The poet remains controversial today, especially because of the sexual violence that is as dominant a theme in the Metamorphoses as shape shifting. College students now commonly call it a “handbook of rape” and occasionally refuse to read it. To me, there is something refreshing about this realism. When I was a student, we were taught to talk about the “ravishings” in the poem, but the word glosses over the sexual violence unfolding in many of the stories. The poem does consist of one rape after the next, but that doesn’t mean that we should leave it on the library shelves. One of the big questions about Ovid is whether he is celebrating sexual violence or exposing it. Is he showing us the seedy sexual violence that lurks only just under the surface of the great stories of classical myth? Or is he revealing the gods as rapists writ large?

Danaë by Titian.

Titian (Italian, about 1488–1576), Danaë, 1551–1553. Oil on canvas, 187 x 204.5 cm (73 5/8 x 80 1/2 in.) The Wellington Collection, Apsley House, London
© Stratfield Saye Preservation Trust

Titian’s six great poesie, which are currently on view in the exhibition Titian: Women, Myth & Power, draw their inspiration and subjects from Ovid’s text and raise much the same problem. Are these paintings, made for a largely male audience, intended to celebrate (what is for us) the worst side of male sexual power? Or are they revealing the exploitations and sometimes squalid violence on which that power rests? More often than we now notice, Titian picks up the ambiguities and satire of Ovid’s poem.

The Women, Myth and Power exhibition at the Isabella Stewart Gardner Museum.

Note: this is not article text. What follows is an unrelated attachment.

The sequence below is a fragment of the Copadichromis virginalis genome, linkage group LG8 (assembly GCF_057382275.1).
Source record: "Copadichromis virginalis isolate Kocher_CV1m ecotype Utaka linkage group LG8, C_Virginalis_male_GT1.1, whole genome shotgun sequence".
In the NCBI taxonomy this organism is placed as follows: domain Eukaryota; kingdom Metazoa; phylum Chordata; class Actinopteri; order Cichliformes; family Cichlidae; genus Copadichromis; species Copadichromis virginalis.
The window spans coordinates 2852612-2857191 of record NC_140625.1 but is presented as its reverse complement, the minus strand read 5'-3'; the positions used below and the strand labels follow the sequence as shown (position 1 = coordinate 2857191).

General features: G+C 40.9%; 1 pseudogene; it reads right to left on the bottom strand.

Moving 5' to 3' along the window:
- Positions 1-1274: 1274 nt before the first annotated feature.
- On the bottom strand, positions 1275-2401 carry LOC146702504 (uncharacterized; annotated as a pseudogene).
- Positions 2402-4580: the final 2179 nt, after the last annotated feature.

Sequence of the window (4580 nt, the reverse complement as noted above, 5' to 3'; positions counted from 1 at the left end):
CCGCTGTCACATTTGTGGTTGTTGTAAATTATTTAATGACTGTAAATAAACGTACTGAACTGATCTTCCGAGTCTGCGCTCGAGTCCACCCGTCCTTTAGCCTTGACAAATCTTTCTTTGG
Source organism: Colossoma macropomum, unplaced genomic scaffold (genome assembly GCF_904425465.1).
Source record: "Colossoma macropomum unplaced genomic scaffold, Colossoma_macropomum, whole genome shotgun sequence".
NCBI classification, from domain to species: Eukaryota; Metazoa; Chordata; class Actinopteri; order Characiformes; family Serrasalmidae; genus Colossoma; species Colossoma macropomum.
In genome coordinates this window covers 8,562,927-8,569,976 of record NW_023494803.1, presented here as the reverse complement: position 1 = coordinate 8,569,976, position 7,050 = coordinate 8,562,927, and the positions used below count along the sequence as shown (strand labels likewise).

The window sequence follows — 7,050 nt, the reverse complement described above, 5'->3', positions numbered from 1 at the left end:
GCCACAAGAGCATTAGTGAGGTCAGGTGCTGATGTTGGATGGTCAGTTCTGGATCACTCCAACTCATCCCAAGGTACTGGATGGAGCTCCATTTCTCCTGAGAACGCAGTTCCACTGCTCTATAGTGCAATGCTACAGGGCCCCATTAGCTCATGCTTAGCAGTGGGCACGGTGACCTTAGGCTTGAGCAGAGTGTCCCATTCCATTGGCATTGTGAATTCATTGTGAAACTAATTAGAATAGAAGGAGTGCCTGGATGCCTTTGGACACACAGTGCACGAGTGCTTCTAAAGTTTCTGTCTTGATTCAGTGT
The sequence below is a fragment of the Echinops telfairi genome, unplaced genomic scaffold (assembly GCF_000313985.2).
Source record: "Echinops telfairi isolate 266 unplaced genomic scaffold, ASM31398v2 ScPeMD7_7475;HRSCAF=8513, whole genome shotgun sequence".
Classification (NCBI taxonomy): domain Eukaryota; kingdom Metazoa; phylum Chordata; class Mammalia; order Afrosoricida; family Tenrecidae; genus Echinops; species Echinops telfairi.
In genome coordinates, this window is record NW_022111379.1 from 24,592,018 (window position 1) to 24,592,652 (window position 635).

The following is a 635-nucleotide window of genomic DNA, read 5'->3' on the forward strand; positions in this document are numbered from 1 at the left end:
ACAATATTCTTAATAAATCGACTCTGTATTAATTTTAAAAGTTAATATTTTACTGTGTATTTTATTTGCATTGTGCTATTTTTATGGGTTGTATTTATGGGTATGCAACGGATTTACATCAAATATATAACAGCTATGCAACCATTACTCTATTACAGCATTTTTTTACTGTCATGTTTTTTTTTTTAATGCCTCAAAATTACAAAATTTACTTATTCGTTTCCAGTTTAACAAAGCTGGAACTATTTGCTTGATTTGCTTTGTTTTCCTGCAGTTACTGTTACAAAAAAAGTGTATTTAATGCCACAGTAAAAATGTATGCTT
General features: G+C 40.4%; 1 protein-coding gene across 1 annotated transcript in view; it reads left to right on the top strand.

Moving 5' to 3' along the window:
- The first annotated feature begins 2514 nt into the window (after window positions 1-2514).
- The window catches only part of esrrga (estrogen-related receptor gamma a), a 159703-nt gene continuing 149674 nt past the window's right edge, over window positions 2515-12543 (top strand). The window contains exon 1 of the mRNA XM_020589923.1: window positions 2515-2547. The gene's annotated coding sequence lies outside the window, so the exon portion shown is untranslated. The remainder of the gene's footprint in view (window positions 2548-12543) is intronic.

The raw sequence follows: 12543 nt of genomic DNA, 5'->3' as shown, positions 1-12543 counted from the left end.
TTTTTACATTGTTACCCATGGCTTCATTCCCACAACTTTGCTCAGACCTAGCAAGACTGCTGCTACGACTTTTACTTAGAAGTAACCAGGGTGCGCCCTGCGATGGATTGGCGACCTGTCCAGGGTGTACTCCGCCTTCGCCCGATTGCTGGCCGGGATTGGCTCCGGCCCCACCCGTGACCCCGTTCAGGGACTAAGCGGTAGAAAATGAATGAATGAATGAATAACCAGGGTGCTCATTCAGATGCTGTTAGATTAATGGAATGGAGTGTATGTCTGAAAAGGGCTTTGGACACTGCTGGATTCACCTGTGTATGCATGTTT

“Titian: Women, Myth & Power,” at the Isabella Stewart Gardner Museum through January 2, 2022
Photo: Julia Featheringill

One of my favourite examples of this is the Gardner’s Rape of Europa, showing Jupiter disguised as a bull “ravishing” (as I was taught to say) the young princess. Here Titian uses Ovid to interrogate, as much as to celebrate, divine sexual power. Part of Ovid’s judgment on this incident is in these few Latin words from the Metamorphoses: “Non bene conveniunt . . . maiestas et amor.”—literally, “Majesty and sex don’t go well together.” Or, to put it another way, the dignity you expect from a god (“majesty”) is entirely undermined by the fact that Jupiter turns himself into an animal, just to have sex with a girl. It is the very opposite of “majesty” that we see in that cute or smirking or naïve face of Titian’s bull (it’s hard to choose which). Whatever we are to make of the violence involved, Jupiter certainly demeaned himself here. (I confess that when I saw the painting in real life, I fell for the “cuteness” and made a detail of the bull’s face a screen saver for my iPhone. I’m not sure if that was well judged!)